About

🇺🇦 The Department of German and Russian Studies’ Statement Regarding Russia’s Military Assault on Ukraine

The faculty in the Department of German and Russian Studies at Bates College condemns Russia’s military attack on Ukraine. It is our duty as scholars to stand against the ahistorical and hegemonic narratives being used to legitimize Russia’s invasion of a sovereign country. We also want to emphasize that the current aggression does not reflect the opinion of all Russian citizens who express their opposition to Putin’s declaration of war on Ukraine, both in the Russian Federation and worldwide. We stand in solidarity with Bates students and alumni from Ukraine and of Ukrainian heritage who are directly affected by these events. We also invite all our students to reach out to us for conversation and support.

Contemporary central and eastern Europe consists of heterogeneous societies with contested cultural traditions. Offerings in the Department of German and Russian Studies investigate important interconnections among history, society, culture, and language in the region. The curricula in German and Russian explore societies challenged and invigorated by change and stress the importance of attaining fluency not only in the language but also in the nuances of cultural understanding.

The department offers a major and a minor in German and a minor in Russian. The department also contributes to the interdisciplinary program in European studies.

Language host of Bates International Poetry Festival http://axis.bates.edu/poetryfest/

Spotlight on Our Courses:

SHORT TERM ’22:
RUSS s27. From Baba Yaga to Putin: Myths and Legends in Russian Culture. 
The course analyzes many aspects of Russian folk and popular culture from pre-Christian to post-Soviet Russia and how folklore continues to influence contemporary Russian culture. The first part of the course concentrates on Russian folk belief as expressed through oral lore, visual arts, and music. The second part of the course focuses on the myth and folktale in the Soviet Union. The course concludes with the uses of folklore in Putin’s Russia and the interaction between the forms of traditional folklore and modern popular culture.
Instructor: Marina Filipovic
Language: English

SHORT TERM ’22:
INDS s22. Puppets: Theory, Practice, and Play. 
This interdisciplinary course examines the questions, concepts, and potential surrounding puppets through a combination of hands-on work and play with puppets, discussion, readings, and viewings of puppet performances. Readings and other materials offer perspectives on what puppets are, how they interact with audiences, and what makes puppet performance a distinct forum for exploring questions about bodies and identities. Students test these ideas together using actual puppets to see how theory and practice collide. The course concludes with a collective project using puppets to engage with the community at Bates and beyond. Cross-listed in EUS, GER, RUSS and THEA.
Instructor: Cheryl Stephenson
Language: English

FALL SEMESTER ’22:
EU/RU 112. Gangsters and Gulags: Crime in Russia and Eastern Europe. 
This course explores the history and shifting contexts of crime and punishment in Russia and Eastern Europe from the nineteenth century to the present. Central questions for the course include how crimes against the state, against property, and against individuals differ; how gender, religious, and ethnic identities impact ideas about criminality; and how legality and morality are related. As students explore literary texts, first-person narratives, films, and other media depicting crime and criminals, they discuss what kinds of norms and values are reinforced or undermined by ideas and actions surrounding crime.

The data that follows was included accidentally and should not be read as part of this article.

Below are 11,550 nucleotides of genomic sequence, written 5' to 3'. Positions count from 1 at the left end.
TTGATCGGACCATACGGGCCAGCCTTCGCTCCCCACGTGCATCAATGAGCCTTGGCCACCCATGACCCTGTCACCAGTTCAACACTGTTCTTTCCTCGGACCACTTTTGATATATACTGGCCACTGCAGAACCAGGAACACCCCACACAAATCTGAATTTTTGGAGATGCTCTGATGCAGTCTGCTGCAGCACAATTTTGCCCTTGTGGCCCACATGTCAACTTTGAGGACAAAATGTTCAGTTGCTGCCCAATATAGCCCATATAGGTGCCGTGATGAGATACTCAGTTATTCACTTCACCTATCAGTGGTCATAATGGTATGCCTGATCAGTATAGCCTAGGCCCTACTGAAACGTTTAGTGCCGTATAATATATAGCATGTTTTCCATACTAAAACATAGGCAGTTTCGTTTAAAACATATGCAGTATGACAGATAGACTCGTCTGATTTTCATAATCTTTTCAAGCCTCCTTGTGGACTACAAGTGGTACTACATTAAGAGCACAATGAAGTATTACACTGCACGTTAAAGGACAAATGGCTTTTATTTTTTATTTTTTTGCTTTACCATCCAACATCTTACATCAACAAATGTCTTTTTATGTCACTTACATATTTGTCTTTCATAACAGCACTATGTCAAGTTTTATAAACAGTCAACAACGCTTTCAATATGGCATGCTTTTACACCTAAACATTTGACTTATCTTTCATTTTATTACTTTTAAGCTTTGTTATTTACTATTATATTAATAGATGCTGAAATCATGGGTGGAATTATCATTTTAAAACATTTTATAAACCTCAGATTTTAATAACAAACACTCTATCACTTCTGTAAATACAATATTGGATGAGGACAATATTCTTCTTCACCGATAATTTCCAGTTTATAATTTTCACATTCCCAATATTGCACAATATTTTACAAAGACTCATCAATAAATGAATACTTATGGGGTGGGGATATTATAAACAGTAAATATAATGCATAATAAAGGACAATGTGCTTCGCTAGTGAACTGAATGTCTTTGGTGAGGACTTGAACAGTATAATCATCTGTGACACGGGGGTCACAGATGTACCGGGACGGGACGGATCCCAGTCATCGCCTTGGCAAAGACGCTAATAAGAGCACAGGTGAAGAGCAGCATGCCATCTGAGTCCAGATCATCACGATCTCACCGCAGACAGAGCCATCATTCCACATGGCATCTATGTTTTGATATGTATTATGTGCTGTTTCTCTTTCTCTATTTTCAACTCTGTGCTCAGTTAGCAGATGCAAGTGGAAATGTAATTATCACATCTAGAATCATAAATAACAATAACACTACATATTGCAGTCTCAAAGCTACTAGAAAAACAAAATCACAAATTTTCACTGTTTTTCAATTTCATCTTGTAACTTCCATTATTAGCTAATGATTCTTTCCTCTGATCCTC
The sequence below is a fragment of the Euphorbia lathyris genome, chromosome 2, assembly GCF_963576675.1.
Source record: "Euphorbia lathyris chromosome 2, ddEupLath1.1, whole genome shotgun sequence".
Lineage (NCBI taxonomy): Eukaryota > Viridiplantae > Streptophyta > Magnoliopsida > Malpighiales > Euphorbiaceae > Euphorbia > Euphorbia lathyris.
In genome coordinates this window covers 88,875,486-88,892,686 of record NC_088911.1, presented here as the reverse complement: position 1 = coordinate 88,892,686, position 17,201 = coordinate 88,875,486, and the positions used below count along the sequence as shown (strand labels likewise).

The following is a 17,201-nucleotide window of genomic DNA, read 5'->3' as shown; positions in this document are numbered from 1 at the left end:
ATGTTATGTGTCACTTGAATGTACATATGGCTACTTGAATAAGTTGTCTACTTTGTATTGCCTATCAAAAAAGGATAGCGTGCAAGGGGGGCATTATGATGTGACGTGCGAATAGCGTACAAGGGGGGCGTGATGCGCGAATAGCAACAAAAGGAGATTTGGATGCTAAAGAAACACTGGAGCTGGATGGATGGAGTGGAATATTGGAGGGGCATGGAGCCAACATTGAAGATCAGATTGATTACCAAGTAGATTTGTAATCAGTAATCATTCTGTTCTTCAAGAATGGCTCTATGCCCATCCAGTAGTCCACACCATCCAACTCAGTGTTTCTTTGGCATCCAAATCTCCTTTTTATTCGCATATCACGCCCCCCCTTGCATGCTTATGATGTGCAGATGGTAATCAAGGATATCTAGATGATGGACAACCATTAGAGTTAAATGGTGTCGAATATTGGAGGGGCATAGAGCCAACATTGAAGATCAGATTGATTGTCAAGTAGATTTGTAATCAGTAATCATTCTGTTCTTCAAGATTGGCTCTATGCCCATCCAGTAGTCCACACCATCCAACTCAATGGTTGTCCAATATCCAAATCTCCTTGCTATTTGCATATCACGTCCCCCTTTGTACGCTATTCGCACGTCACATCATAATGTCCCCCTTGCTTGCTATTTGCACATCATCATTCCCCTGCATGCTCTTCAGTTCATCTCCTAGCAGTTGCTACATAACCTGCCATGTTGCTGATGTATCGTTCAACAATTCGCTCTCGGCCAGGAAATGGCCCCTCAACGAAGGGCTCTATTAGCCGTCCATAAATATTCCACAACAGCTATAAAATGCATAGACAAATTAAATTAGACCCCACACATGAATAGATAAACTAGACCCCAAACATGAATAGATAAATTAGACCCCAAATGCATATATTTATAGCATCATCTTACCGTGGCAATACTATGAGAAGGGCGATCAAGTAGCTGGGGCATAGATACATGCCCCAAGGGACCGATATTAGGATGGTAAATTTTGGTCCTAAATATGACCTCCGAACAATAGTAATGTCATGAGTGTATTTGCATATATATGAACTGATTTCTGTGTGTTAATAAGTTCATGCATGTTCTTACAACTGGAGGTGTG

Instructor: Cheryl Stephenson
Language: English

EU/GR 254. Berlin and Vienna, 1900–1914
From the beginning of the twentieth century to the outbreak of World War I, the capital cities of Berlin and Vienna were home to major political and cultural developments, including diverse modernist movements in art, architecture, literature, and music. The ascending German Empire and the multiethnic Habsburg Empire teetering on the verge of collapse provide the context within which this course examines important texts of the time, as well as narratives created during and after WW1 that take a look back at the last decades of both empires.
Instructors: Raluca Cernahoschi and Jakub Kazecki
Language: English

GER 262. The Split Screen: Reconstructing National Identities in West and East German Cinema
The course will introduce you to the turbulent history of Germany and its people in the 20th and 21st centuries through the medium of film. The selection of films focuses on the Nazi past and the consequences of the lost war, stories of divided Germany created on both sides of the border, and productions that portray the reunification of Germany in the 1990s and the processes of European integration in the 2000s.
Instructor: Jakub Kazecki Language: English

GER 341. Landscapes and Cityscapes in German Media
This course examines the construction of space in a variety of historical and contemporary German media, answering questions such as: What landscapes and cityscapes contribute to German identity and how? How do geographical location, cultural particularity, and historical context contribute to (sometimes contested) discourses on these spaces? And how have German speakers conceptualized and colonized “other” spaces in Europe, Asia, Africa, and the Americas?
Instructor: Jakub Kazecki
Language: German